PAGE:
How much impact did John Woo’s films have on the culture, cinematic and otherwise, of Hong Kong? Consider this: After Woo’s breakthrough film A Better Tomorrow hit theaters in 1986, teen fans started wearing heavy dusters in the middle of summer in homage to the outfit worn by star Chow Yun-fat. For a while, Woo’s films defined cool in Hong Kong, even though sometimes interpreting them as cool meant willfully misinterpreting the films themselves. In his Hong Kong days, Woo specialized in aestheticized violence on a scale then pretty much inconceivable for a Hollywood film, but he always married the violence to melodramas deeply concerned with questions of morality. The ugliness of A Better Tomorrow 2, for instance, can be read as a rebuff to those who saw its predecessor as glorifying violence. But, to be fair, even the nastiest moments in Woo’s film walk a fine line. Like Peckinpah, an inspiration, he turned violence graphic into a form of artistic expression.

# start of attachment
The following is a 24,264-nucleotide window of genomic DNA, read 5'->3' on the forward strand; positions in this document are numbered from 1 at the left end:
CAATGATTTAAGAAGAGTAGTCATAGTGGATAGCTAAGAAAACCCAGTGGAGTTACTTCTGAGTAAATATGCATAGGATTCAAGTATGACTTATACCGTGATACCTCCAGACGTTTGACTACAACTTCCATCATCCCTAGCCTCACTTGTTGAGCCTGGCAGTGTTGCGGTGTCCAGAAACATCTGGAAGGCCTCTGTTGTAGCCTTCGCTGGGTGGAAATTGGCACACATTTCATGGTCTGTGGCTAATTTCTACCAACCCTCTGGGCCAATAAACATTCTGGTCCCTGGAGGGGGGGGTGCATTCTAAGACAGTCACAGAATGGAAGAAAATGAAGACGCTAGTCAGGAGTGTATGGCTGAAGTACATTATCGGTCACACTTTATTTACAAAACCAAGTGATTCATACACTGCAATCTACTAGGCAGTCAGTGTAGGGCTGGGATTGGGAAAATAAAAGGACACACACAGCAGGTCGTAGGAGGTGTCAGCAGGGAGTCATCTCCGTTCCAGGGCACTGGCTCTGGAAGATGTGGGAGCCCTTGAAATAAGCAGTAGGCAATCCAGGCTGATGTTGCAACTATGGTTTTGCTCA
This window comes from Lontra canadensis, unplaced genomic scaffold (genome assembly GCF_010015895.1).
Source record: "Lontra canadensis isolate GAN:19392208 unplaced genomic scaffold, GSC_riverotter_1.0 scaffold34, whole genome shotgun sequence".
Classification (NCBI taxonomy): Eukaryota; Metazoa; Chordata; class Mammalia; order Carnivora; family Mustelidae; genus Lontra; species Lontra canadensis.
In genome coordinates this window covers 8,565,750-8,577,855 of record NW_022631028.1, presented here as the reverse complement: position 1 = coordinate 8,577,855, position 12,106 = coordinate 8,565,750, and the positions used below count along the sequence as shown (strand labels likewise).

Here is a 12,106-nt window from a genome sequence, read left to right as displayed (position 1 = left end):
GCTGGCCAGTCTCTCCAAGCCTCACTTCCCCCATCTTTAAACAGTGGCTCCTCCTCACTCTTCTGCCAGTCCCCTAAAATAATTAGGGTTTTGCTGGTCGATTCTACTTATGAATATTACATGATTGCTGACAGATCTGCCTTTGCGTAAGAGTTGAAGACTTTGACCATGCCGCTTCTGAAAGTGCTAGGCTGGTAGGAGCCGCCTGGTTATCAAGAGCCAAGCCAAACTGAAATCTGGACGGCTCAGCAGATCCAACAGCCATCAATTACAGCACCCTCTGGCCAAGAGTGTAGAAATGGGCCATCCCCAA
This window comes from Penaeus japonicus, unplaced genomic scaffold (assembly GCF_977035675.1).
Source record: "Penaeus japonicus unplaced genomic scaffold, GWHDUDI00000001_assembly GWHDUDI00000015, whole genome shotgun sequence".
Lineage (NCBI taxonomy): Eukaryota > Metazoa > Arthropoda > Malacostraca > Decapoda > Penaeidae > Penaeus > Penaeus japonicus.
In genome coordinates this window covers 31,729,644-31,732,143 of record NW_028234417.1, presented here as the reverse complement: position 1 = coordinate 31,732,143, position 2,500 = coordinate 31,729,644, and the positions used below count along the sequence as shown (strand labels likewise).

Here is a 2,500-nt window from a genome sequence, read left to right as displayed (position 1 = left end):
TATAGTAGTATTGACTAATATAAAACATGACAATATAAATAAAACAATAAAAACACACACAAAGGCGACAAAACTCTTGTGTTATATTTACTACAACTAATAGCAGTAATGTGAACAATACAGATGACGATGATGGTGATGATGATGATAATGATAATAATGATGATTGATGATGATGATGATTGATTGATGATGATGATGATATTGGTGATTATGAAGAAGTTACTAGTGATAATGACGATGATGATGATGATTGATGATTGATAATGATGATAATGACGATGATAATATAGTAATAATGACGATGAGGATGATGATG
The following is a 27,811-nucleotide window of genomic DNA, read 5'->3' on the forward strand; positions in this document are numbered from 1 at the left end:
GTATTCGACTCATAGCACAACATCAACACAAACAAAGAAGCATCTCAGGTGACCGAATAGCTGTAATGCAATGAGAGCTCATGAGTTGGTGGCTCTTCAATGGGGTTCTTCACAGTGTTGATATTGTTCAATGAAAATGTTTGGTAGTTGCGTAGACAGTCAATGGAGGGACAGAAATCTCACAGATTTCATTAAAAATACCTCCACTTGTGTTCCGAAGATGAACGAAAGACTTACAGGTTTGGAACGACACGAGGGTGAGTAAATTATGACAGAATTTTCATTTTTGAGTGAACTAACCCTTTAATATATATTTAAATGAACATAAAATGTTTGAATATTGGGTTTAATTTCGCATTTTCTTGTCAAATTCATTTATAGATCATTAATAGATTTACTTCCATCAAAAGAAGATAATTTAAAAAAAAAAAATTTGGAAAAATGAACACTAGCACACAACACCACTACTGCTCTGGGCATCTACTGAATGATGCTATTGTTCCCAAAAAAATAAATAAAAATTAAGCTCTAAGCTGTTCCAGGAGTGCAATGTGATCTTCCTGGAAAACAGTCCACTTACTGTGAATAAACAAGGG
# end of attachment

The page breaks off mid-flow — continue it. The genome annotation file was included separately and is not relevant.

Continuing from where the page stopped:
The 1989 film The Killer, starring Chow and Danny Lee, now looks like the apex of Woo’s Hong Kong period. It’s certainly the one that helped introduce him to the West, becoming an unshakable influence on action films in the ’90s and beyond and paving the way for Woo to make the transition to Hollywood himself. Join us next week as we revisit the film. And bring doves.
Coming up on Movie Of The Week: July is Man-vs.-Wild Month
July 6: Grizzly Man
July 13: Into The Wild
July 20: Walkabout
July 27: Gerry